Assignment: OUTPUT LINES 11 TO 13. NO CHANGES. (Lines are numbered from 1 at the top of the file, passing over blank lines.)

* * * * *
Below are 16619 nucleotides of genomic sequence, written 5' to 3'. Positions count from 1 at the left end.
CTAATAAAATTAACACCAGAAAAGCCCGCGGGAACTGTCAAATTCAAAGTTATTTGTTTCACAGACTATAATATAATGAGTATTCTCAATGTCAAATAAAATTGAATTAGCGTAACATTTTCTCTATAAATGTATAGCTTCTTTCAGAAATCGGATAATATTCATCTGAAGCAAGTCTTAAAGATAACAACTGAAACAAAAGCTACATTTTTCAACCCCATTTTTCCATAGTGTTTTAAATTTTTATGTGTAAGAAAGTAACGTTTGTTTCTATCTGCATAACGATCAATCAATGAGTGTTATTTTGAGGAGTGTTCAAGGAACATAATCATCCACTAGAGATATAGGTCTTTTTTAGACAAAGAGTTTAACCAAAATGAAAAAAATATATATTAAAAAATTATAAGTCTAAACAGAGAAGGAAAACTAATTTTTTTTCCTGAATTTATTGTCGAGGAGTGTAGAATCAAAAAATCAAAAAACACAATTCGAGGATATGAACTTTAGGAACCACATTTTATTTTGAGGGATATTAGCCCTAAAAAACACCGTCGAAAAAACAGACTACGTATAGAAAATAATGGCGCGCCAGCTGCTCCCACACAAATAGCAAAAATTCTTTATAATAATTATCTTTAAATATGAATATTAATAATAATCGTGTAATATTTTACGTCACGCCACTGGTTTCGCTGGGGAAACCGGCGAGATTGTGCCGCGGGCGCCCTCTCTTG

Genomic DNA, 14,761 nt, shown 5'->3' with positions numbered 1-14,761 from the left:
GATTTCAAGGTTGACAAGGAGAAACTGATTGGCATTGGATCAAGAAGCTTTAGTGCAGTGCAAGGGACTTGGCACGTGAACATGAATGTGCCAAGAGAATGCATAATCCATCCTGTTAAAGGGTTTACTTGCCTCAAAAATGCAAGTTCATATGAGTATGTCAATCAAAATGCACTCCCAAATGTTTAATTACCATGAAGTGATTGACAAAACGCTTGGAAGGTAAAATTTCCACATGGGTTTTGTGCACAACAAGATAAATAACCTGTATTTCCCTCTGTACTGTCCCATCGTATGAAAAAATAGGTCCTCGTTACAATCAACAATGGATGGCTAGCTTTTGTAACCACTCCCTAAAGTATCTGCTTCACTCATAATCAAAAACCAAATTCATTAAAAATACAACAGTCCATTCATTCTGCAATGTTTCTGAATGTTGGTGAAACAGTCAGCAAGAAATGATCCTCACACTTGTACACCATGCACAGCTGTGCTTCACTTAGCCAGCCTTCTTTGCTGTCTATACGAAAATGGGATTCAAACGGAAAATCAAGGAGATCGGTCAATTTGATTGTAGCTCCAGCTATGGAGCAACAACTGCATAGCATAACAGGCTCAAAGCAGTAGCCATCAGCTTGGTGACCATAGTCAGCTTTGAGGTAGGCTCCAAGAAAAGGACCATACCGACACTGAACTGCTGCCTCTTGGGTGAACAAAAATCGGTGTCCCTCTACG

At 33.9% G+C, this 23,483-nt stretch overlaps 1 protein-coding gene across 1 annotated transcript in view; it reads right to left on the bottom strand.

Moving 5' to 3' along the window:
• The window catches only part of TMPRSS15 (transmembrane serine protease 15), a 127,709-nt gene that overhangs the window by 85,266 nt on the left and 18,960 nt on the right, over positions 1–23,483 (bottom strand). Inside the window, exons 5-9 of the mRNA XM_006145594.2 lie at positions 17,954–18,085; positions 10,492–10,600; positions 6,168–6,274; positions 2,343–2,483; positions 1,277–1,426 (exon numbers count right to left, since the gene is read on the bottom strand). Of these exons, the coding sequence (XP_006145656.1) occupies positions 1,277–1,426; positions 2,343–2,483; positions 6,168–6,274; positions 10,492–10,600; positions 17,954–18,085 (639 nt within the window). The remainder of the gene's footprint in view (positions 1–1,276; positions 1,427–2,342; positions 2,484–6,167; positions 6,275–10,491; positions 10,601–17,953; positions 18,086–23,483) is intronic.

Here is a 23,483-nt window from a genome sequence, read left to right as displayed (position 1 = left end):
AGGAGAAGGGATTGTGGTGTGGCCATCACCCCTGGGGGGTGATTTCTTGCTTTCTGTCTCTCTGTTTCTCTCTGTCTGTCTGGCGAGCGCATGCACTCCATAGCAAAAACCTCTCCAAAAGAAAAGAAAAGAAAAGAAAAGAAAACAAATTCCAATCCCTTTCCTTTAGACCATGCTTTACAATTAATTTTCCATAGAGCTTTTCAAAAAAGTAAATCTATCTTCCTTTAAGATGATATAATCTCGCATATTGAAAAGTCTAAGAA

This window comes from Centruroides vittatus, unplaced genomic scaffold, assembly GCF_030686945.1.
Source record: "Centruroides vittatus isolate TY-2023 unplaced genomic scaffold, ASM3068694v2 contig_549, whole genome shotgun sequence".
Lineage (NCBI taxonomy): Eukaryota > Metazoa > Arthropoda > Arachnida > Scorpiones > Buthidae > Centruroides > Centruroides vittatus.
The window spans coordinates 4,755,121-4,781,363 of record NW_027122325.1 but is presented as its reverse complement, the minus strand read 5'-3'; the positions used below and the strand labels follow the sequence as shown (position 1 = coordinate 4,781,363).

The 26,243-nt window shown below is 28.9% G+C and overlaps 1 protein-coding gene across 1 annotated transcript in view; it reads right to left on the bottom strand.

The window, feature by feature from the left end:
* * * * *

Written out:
Source record: "Centruroides vittatus isolate TY-2023 unplaced genomic scaffold, ASM3068694v2 contig_549, whole genome shotgun sequence".
Lineage (NCBI taxonomy): Eukaryota > Metazoa > Arthropoda > Arachnida > Scorpiones > Buthidae > Centruroides > Centruroides vittatus.
The window spans coordinates 4,755,121-4,781,363 of record NW_027122325.1 but is presented as its reverse complement, the minus strand read 5'-3'; the positions used below and the strand labels follow the sequence as shown (position 1 = coordinate 4,781,363).